Sometimes, only the courts of law stand to protect the taxpayer. Somewhere, someone has to stand up. Well, sometime is now, and the place is the Great State of Georgia. The defendant’s motion to dismiss is hereby denied.

    - Otis Phillips is behind on his house payments and is in grave danger of foreclosure.

    -The United States Government paid taxpayer dollars to the largest of our financial institutions, and to the European Union Banks, in order to prop up those poorly run organizations.

    -Twenty Billion of those dollars were handed over to the defendant, U. S. Bank

    -U. S. Bank agreed to participate in the U. S. Government’s HAMP program to help struggling homeowners.

    -U. S. Bank signed a Service Participation Agreement (SPA), in which the bailed out bank agreed to comply with the HAMP Guidelines for loan modification.

    -The HAMP guidelines require U. S. Bank to perform modification services for all mortgage loans it services.

    -Otis Phillips applied to modify his mortgage with U. S. Bank.

    -U. S. Bank denied the request, without numbers, figures, or explanation, reasoning, comparison to the guidelines, or anything. U. S. Bank would not reveal to Mr. Phillips how his income, or his house, or his expenses would make him ineligible according to HAMP guidelines.

    (This court cannot imagine why U. S. Bank will not make known to Mr. Phillips, a taxpayer, how his numbers put him outside the federal guidelines to receive a loan modification. Taking $20 Billion of taxpayer money was no problem for U. S. Bank. A cynical judge might believe that this entire motion to dismiss is a desperate attempt to avoid the discovery period, where U. S. Bank would have to tell Mr. Phillips how his financial situation did not qualify him for a modification. Or, perhaps he was qualified, yet didn’t receive the modification, in violation of U. S. Bank’s Service Participation Agreement (SPA). A cynical judge might think that, if the guidelines clearly prevented Mr. Phillips from getting his modification, then U. S. Bank would have trotted out that fact in mathematic equations, pie charts, and bar graphs, all on 8 by 10 glossy photo paper, with circles and arrows and paragraphs on the back explaining each winning number1. U. S. Bank’s silence on this issue might heighten the suspicions of such a cynical jurist. I, on the other hand, am sure that nothing of the sort could be true. Maybe U. S. Bank no longer has any of the $20 billion dollars left, and so their lack of written explanation might be attributed to some kind of ink reduction program to save money. I’m sure there is a perfectly reasonable explanation for why the U. S. Bank will not print out the ONE page of figures that show Mr. Phillip’s financials compared to the HAMP guidelines to clear all this up.)

    Clearly, U. S. Bank cannot take the money, contract with our government to provide a service to the taxpayer, violate that agreement, and then say no one on earth can sue them for it. That is not the law in Georgia. In fact, since no administrative review is provided within HAMP, the courts are the only recourse. The Bank claims that the intended beneficiaries of HAMP are the very people who CAN’T sue. Such argument is absurd. [emphasis in original]

    1. dolleymadison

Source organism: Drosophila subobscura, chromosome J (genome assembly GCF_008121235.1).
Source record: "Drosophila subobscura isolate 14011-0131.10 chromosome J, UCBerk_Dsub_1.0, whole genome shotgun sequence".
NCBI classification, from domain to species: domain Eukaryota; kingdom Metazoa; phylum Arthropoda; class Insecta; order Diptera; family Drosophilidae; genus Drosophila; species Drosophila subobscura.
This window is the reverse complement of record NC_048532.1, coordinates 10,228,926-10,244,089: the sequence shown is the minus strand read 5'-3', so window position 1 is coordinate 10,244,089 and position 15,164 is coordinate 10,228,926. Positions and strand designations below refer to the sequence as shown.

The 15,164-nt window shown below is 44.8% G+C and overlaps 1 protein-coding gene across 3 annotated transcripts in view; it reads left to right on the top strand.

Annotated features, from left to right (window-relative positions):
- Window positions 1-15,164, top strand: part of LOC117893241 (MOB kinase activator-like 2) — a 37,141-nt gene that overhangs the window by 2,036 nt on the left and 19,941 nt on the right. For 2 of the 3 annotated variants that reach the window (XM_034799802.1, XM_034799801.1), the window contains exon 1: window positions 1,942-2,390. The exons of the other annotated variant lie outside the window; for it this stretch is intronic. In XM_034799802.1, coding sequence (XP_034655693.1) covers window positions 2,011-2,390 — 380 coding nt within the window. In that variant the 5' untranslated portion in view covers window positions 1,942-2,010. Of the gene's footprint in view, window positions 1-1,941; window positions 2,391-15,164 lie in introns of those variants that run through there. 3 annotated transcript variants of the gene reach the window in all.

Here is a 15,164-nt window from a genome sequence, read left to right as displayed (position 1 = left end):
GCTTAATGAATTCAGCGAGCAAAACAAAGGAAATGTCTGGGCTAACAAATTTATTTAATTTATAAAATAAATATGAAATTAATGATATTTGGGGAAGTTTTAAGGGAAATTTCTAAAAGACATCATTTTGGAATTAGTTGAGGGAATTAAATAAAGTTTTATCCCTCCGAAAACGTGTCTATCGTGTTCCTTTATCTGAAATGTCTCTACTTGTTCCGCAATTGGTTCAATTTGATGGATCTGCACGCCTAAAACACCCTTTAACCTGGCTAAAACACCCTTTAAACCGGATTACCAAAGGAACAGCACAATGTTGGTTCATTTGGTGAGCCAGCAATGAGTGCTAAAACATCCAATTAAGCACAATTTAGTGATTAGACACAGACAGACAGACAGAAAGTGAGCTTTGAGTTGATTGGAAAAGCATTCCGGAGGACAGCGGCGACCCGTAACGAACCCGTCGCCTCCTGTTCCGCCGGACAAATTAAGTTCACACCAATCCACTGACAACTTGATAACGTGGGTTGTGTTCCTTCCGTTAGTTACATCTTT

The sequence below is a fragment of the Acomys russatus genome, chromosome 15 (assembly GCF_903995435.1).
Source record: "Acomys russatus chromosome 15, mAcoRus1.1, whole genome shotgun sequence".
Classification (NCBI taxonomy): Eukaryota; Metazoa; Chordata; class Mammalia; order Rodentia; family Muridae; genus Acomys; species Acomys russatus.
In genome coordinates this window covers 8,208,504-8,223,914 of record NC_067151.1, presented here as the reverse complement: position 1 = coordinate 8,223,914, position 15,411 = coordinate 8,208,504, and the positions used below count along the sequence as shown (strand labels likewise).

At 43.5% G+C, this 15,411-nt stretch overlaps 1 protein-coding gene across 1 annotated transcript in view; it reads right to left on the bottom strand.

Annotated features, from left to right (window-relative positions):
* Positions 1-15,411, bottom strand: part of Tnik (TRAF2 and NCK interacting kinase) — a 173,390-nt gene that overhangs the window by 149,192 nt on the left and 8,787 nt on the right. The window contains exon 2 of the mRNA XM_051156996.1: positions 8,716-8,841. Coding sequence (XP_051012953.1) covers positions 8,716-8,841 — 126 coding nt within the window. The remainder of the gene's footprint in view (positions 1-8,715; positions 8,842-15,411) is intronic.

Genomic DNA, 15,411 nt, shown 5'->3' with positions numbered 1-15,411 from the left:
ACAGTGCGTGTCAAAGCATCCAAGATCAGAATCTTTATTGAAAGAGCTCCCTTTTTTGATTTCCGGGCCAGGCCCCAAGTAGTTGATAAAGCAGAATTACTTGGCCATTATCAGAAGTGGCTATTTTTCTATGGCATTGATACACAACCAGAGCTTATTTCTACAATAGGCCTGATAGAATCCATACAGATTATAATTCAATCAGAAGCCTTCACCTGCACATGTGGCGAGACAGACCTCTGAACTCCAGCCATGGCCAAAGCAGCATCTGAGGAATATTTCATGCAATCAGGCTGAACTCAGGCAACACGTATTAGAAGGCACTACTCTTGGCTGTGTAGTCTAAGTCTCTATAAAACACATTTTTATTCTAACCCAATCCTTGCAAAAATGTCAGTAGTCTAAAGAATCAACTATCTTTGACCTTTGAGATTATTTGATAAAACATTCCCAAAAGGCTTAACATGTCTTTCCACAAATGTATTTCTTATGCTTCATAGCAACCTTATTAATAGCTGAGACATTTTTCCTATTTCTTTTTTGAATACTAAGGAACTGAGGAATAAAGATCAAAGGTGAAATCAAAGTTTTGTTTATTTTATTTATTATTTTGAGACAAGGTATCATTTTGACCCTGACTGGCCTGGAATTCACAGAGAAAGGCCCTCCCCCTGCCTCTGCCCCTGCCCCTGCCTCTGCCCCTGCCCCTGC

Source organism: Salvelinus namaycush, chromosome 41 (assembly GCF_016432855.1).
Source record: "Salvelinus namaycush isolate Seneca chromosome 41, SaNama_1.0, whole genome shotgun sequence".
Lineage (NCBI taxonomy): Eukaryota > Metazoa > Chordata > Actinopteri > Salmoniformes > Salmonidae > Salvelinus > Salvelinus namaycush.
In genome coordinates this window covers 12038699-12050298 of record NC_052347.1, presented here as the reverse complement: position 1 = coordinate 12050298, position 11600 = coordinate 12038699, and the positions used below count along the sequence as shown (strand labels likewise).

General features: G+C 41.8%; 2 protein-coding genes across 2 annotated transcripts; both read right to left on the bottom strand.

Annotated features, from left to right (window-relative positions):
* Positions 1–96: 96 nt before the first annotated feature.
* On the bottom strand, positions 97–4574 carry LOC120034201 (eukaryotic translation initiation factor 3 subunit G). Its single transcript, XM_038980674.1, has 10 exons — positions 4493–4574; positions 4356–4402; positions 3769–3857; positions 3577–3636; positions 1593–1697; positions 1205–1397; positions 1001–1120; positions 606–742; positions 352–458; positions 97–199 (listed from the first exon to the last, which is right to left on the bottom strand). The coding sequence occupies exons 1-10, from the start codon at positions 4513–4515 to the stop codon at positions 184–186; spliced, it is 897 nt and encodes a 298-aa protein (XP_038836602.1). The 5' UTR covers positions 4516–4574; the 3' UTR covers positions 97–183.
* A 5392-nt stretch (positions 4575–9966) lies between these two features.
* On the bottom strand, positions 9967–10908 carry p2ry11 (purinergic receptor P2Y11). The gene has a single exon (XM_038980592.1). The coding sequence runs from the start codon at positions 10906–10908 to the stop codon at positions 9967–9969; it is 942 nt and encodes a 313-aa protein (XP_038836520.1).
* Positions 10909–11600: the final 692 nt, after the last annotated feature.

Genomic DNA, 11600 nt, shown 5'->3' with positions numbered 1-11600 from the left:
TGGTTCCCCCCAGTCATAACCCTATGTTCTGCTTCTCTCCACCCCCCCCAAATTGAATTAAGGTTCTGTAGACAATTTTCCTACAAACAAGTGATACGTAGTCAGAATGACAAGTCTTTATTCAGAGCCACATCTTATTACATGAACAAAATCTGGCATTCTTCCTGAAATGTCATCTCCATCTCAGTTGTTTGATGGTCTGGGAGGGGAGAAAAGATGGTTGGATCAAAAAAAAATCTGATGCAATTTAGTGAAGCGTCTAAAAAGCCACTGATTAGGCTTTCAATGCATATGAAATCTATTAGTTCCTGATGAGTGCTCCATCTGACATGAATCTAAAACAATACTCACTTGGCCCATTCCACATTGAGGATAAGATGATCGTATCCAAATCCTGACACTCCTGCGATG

Thank you for this, Dip. The thing that has had my heart in my chest the most is the denial of justice and adherence to the rule of law in these foreclosure hearings. I read some of these decisions (Dobson in NC and Pino in Fla come to mind) where the judges basically say you are in default and if the bank says they own your loan then they must own your loan. case closed. So on those rare occaisions when I read a ruling by a judge who is actually standing up for America – like Judge Schack in Brooklynn and now Judge Blackmon, and not the criminal banksters, it lifts some of the despair…going to write this man a thiank you letter TODAY! Thanks again…

  6. Brooklin Bridge

    Buying a ticket…

    I called Ms Warren at her Massachusetts office number, (617) 565-3170, (the one I found on her Washington Web Site – not her campaign web site). I got a recording. Of course? And I left a message in which I mentioned the recent string of posts by Yves Smith on NakedCapitalism and said I want to hear her reaction to the extraordinary cover-up and mismanagement fiasco these posts detail so carefully. I gave my phone number and said I am expecting a return call. Well, hoop-ti-do for me…

    But I seriously think I should leave writing to the editor of the Boston Rag Globe to those with more than one operative brain cell, particularly cells with domain knowledge, and there are many of those on this site.

    It’s wonderful God left such explicit instructions. I must remember to go out and buy one of those ticket things even though I don’t expect such a windfall; merely that by tomorrow morning everyone will have their homes back…

  7. JGordon

    That’s strange about your comments on Dave Dayan’s career at FDL. I seem to only be able to recall him lusting after more and more Fed printing in post after post.

    Of course I tried to point out to people time and again that more printing would naturally drive the economy further done the rathole, not improve, but oh well. But ah well; for fanatics like this, even when you can say “I told you so,” they’ll still imagine somehow that they weren’t wrong.

  8. Nathanael

    The appeals court ruling which claimed that recess appointments are invalid *cannot* be upheld.

    Most likely the Supreme Court will overturn it. If the Supreme Court upholds it, the ruling will be overturned by executive action.

    In the wake of Congress’s abdication of its responsbilities, the executive *will not allow* the functions of government to stop operating. If recess appointments are necessary for that, they will happen, and their actions will stick, whatever the “courts” think.

    John Roberts recognizes the calculus of power, and I believe he will not diminish the power of the Supreme Court by making a ruling which must be ignored. He’s no John Marshall (“John Marshall has made his decision; now let him enforce it”).

Comments are closed.